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COMMONWEALTH PENNSYLVANIA v. EDWARD JOSEPH WALENTOSKI (06/18/82)

SUPERIOR COURT OF PENNSYLVANIA


filed: June 18, 1982.

COMMONWEALTH OF PENNSYLVANIA
v.
EDWARD JOSEPH WALENTOSKI, APPELLANT

No. 863 April Term, 1979, Appeal from the Order of the Court of Common Pleas of Venango County, Criminal Division, at SD No. 305-1978

COUNSEL

James M. Greenfield, Franklin, for appellant.

Miles R. Lynn, Jr., Assistant District Attorney, Emlenton, for Commonwealth, appellee.

Price, Brosky and Montgomery, JJ. Montgomery, J., files concurring and dissenting opinion.

Author: Brosky

[ 300 Pa. Super. Page 562]

This appeal follows appellant's conviction on charges of theft and conspiracy to commit theft. Mr. Walentoski was tried before a jury in November, 1978. On appeal, he raises many issues, but basically he alleges that his trial counsel rendered him ineffective assistance and that the verdict is not supported by sufficient evidence. For the reasons that follow, we reverse and remand.

Mr. Walentoski is charged with having taken several items from a Sears warehouse with the assistance of a then Sears employee. That employee, a Mr. Myers, testified at the trial and admitted his participation in the theft of a dishwasher, hot water boiler, four tires, a floor jack, mechanics tools and a refrigerator. He said that he gave the items to Mr. Walentoski. Additional testimony was presented to show that the allegedly stolen goods were in fact missing from the warehouse. The jury convicted appellant of all charges, the grade of the offense depending on the value assigned to the goods by the jury.

We will first address Mr. Walentoski's claim that his trial counsel erred in joining in a Petition for Extension of Time filed by the Commonwealth. Appellant contends that the error mandates that he now be discharged.

The complaint against appellant was filed on April 27, 1978; the 180 days within which Pa.R.Crim.P. 1100 mandates that trial is to commence expired on October 24, 1978. On October 19, 1978, the Commonwealth filed its petition. A hearing was set for October 30, but was not held because appellant's counsel consented to the petition.

[ 300 Pa. Super. Page 563]

We will review the standard to be applied in assessing claims of ineffective assistance of counsel.*fn1

In Commonwealth v. Sullivan, 450 Pa. 273, 277, 299 A.2d 608, 610, cert. denied, 412 U.S. 923, 93 S.Ct. 2745, 37 L.Ed.2d 150 (1973), our Supreme Court explained:

The Commonwealth's Petition for Extension of Time was a form petition. It alleged that the Commonwealth had exercised due diligence in bringing the case to trial, but did not aver facts in support of the contention. This mere assertion of due diligence does not justify the grant of an extension. See Commonwealth v. Antonuccio, 257 Pa. Super. 535, 390 A.2d 1366 (1978); Commonwealth v. Schaszberger, 285 Pa. Super. 586, 428 A.2d 200 (1981). See also Commonwealth v. Ray, 240 Pa. Super. 33, 360 A.2d 925 (1976); Commonwealth v. Delpiano, 290 Pa. Super. 510, 434 A.2d 1260 (1981) (Concurring Opinion of Brosky, J.). Cf. Commonwealth v. Myers, 259 Pa. Super. 196, 393 A.2d 785 (1978).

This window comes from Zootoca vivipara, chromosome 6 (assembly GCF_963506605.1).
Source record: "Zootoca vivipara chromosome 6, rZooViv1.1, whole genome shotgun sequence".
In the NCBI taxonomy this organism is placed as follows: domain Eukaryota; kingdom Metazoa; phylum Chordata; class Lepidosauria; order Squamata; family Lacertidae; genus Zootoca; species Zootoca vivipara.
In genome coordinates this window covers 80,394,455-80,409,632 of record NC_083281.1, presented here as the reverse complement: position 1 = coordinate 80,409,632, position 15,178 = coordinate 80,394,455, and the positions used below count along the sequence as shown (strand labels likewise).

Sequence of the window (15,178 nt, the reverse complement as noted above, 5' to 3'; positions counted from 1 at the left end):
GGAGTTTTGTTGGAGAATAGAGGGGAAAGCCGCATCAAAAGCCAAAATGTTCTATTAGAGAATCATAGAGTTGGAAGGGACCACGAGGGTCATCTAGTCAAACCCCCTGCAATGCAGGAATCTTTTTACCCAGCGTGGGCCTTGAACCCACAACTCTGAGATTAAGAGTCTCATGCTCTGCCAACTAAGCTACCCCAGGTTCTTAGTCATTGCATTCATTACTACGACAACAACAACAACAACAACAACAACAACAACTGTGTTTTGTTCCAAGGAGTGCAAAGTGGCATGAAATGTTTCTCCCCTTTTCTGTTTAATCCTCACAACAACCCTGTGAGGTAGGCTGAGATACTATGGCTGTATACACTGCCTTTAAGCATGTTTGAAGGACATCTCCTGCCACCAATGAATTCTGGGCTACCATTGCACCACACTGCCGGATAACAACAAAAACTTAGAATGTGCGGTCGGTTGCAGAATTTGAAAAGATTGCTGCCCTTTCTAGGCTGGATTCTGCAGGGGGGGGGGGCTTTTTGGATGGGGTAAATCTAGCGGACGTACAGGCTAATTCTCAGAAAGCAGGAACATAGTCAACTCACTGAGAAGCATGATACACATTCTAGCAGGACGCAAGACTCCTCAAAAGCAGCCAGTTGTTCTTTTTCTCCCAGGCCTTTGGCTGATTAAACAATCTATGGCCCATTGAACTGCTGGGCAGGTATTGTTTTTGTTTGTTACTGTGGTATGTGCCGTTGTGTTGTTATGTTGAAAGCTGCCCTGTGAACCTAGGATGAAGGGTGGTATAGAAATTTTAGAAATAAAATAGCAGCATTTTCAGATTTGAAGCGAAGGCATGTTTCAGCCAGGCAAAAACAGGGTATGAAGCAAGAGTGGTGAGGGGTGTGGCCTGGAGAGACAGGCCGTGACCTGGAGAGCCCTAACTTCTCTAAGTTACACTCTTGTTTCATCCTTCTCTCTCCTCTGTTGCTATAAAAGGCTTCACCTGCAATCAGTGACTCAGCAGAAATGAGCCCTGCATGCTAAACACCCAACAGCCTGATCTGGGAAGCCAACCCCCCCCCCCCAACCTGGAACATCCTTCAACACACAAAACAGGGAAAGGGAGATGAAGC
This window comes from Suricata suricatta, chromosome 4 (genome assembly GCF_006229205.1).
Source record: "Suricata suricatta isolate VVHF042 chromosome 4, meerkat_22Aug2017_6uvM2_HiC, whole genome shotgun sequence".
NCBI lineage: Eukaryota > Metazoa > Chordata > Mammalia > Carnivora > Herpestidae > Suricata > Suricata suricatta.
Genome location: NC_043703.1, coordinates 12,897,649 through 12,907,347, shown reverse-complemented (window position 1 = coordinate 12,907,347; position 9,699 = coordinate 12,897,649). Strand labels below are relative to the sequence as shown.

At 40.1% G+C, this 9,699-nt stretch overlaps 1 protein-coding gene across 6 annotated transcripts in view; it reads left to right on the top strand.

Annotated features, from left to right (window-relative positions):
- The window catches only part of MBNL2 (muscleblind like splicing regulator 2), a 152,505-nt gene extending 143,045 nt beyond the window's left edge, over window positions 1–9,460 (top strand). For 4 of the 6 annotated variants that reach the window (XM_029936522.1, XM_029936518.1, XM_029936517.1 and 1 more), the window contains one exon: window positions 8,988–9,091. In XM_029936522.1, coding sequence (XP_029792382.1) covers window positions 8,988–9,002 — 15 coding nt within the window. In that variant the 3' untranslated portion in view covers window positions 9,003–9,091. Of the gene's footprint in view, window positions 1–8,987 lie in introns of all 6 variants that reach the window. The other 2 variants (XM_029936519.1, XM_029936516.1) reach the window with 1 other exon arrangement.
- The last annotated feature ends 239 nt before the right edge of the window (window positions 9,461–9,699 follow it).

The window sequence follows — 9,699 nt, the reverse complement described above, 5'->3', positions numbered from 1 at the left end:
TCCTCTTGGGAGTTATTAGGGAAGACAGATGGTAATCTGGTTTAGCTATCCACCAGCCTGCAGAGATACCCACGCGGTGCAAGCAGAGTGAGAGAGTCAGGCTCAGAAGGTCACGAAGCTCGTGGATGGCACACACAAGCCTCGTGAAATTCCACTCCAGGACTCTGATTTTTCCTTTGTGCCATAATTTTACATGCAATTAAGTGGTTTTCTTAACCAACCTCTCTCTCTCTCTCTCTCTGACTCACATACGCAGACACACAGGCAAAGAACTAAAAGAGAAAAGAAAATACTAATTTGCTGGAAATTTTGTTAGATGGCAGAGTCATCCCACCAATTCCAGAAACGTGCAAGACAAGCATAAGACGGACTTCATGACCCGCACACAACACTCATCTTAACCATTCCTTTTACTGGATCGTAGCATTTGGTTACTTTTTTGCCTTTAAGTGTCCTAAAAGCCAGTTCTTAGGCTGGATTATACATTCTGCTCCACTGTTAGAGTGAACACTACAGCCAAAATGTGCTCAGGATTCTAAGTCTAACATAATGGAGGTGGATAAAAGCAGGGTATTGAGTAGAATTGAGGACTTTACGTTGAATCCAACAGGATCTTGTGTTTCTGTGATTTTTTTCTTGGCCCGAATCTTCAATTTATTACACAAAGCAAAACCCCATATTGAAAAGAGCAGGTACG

Appellant's trial counsel joined in this deficient petition thereby relieving the Commonwealth of its burden of proof. If it were clear to us that the Commonwealth could not have met its burden, we would find counsel ineffective

[ 300 Pa. Super. Page 564]

    and discharge appellant. See Commonwealth v. Johnson, 265 Pa. Super. 27, 401 A.2d 783 (1979). However, we do not know why counsel joined in the petition. Perhaps he knew that the Commonwealth could met its burden. We do not have sufficient information to determine that counsel's actions lacked any reasonable basis. Therefore, we will remand for an evidentiary hearing to determine if counsel rendered ineffective assistance in this regard. If the lower court finds that counsel was ineffective, appellant shall be discharged; otherwise, a new trial is to be held for reasons that follow later in this opinion.

Before turning to appellant's request for new trial, we will comment briefly about his claim that he should be discharged because the verdict was not supported by sufficient evidence.

As our Supreme Court wrote in Commonwealth v. Dreibelbis, 493 Pa. 466, 469, 426 A.2d 1111, 1112-13 (1981),

It is well settled that in passing upon a claim of insufficiency we must view the evidence in the light most favorable to the verdict winner. The evidence is sufficient if, accepting as true all the evidence and all reasonable inferences therefrom upon which, if believed, the jury could have based its verdict, it is sufficient in law to prove beyond a reasonable doubt that appellant is guilty of the crimes for which he was convicted. Commonwealth v. Horne, 479 Pa. 496, 388 A.2d 1040 (1978).

Moreover, it is the province of the trier of fact, who is free to believe all, part or none of the evidence, to pass upon the credibility of witnesses and the weight to be accorded the evidence. Commonwealth v. Valderrama, 479 Pa. 500, 388 A.2d 1042 (1978). Finally, evidence may be sufficient to convict even though wholly circumstantial. Commonwealth v. Holzer, 480 Pa. 93, 389 A.2d 101 (1978).

The Commonwealth presented the testimony of one who claimed to be an accomplice of Mr. Walentoski. That witness provided a detailed account of the alleged thefts. Although Mr. Myers was an admitted accomplice, the trial court correctly noted that his testimony could be sufficient

[ 300 Pa. Super. Page 565]

    basis for a guilty verdict. See Commonwealth v. Butch, 257 Pa. Super. 242, 390 A.2d 803 (1978). Additionally, Sears employees testified as to the missing items. The jury was free to believe part, all or some of this testimony. They were free to draw the inference that the missing items had been stolen by appellant. We find no merit to the general claim of insufficiency raised by Mr. Walentoski.*fn2

Appellant has advanced several arguments in support of his contention that he is entitled to a new trial. Because we find merit to his claim that counsel rendered him ineffective assistance, we will address only that issue.